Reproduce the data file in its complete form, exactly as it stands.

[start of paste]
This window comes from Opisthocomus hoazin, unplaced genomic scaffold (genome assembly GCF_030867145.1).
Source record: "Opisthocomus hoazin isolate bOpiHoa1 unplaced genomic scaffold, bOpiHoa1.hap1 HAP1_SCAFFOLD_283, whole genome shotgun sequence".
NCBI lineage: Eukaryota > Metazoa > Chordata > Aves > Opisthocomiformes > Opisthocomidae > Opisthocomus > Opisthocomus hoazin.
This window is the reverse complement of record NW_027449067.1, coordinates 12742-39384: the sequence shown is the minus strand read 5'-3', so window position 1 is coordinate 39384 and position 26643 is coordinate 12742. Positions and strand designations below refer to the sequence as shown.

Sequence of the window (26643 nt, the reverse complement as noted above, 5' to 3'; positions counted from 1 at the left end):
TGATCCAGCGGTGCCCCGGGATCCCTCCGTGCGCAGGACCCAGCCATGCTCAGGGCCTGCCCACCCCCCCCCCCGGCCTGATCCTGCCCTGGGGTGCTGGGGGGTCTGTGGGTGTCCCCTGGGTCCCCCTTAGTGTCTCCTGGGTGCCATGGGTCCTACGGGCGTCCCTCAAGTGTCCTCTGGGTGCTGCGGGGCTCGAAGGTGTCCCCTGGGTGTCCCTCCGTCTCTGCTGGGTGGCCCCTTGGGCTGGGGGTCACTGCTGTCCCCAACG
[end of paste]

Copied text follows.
This window comes from Opisthocomus hoazin, unplaced genomic scaffold (genome assembly GCF_030867145.1).
Source record: "Opisthocomus hoazin isolate bOpiHoa1 unplaced genomic scaffold, bOpiHoa1.hap1 HAP1_SCAFFOLD_283, whole genome shotgun sequence".
NCBI lineage: Eukaryota > Metazoa > Chordata > Aves > Opisthocomiformes > Opisthocomidae > Opisthocomus > Opisthocomus hoazin.
This window is the reverse complement of record NW_027449067.1, coordinates 12742-39384: the sequence shown is the minus strand read 5'-3', so window position 1 is coordinate 39384 and position 26643 is coordinate 12742. Positions and strand designations below refer to the sequence as shown.

Sequence of the window (26643 nt, the reverse complement as noted above, 5' to 3'; positions counted from 1 at the left end):
TGATCCAGCGGTGCCCCGGGATCCCTCCGTGCGCAGGACCCAGCCATGCTCAGGGCCTGCCCACCCCCCCCCCCGGCCTGATCCTGCCCTGGGGTGCTGGGGGGTCTGTGGGTGTCCCCTGGGTCCCCCTTAGTGTCTCCTGGGTGCCATGGGTCCTACGGGCGTCCCTCAAGTGTCCTCTGGGTGCTGCGGGGCTCGAAGGTGTCCCCTGGGTGTCCCTCCGTCTCTGCTGGGTGGCCCCTTGGGCTGGGGGTCACTGCTGTCCCCAACG